Here are some suggestions for how to find the full text of non-open-access academic articles. These steps should be followed roughly in order, when possible, since the things at the top of the list are easy, but things at the bottom may incur some work, expense, or delay for others and yourself.
- Search for the article's title in Google Scholar. If the main link isn't free and there are multiple other versions (accessible via a link like "All 3 versions" after the snippet)
- Search for the article's title in quotes followed by filetype:pdf using the ordinary Google web search
- Search for the senior author's web page using an ordinary search engine like Google. A version of the publication may be linked from a publication list.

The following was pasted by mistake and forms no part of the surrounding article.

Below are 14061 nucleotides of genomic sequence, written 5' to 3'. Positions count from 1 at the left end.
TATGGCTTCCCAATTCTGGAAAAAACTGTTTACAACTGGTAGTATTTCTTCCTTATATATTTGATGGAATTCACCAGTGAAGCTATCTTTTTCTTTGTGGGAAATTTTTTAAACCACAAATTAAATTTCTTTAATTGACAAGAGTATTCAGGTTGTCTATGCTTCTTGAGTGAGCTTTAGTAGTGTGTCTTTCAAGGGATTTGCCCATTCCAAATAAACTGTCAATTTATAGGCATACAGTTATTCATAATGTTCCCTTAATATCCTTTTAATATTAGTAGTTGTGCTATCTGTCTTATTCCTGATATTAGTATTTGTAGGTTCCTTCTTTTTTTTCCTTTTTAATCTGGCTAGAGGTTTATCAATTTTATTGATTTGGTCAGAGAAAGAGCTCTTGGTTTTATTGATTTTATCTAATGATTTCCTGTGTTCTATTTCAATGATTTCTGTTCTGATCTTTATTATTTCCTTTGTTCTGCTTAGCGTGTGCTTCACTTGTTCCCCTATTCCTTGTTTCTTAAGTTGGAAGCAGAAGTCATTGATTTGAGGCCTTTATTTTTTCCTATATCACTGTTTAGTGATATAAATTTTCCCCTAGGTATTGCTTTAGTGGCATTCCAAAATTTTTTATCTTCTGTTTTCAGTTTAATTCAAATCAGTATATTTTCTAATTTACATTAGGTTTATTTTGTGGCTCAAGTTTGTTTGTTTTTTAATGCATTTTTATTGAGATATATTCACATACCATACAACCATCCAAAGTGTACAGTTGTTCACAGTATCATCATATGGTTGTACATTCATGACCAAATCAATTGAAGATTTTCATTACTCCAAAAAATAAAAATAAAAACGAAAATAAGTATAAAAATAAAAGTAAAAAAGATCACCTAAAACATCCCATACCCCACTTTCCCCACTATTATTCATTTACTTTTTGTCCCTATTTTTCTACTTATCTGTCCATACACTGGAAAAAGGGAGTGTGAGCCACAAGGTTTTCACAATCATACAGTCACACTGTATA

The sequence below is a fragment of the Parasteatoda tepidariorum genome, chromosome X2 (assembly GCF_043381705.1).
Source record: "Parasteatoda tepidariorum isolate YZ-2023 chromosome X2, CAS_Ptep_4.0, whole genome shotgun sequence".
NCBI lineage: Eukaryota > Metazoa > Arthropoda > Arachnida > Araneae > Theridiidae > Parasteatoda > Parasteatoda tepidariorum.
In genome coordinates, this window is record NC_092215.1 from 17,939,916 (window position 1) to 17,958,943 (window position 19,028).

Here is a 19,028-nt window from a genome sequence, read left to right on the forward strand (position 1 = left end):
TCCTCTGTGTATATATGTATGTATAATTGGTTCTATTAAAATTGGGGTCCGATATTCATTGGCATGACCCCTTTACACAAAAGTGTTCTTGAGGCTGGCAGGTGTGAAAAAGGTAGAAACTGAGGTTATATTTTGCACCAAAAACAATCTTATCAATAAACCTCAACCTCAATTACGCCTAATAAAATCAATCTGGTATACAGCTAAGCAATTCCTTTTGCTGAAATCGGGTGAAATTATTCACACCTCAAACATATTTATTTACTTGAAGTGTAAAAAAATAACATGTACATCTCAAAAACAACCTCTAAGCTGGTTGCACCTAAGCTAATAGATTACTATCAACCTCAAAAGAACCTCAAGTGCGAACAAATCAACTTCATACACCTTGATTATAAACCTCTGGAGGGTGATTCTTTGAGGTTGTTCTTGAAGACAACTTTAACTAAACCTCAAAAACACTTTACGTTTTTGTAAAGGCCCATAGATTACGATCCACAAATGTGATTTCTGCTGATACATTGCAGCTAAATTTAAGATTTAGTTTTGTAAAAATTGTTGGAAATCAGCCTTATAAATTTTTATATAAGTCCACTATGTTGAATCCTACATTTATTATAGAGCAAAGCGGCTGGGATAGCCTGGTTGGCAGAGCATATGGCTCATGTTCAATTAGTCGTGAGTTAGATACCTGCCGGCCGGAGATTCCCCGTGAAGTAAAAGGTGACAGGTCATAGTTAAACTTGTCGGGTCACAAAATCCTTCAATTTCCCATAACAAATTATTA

- If you have access to an academic or community library, look for the journal name in your library's catalog system. Some libraries have online access to a number of journals, but you must go through some aggregation service they subscribe to. Many library catalogs will list the appropriate services under the journal's name.
- E-mail the authors of the publication to ask for a copy. Many will be happy to send a version to you. The first and last authors are good people to start with for biomedical articles.
- If the article was brought up in a MetaFilter thread, MeMail the person who mentioned it to see if they will send you a copy.
- Post a request on Reddit Scholar.
- Post on Twitter with the #icanhazpdf hashtag.
- Some MeFites may be willing to send a limited number of journal articles to you. List of MeFites willing to do this: [currently blank]
- Use your library's interlibrary loan program to get a copy.
- Ask your friends on Facebook or some other social network if any have access.
- Talk to the reference librarian at your library about how you can get the article.
- Contact a large academic library. If you are able to visit, many will allow you to use the databases they have access to on site, or will have hard copies.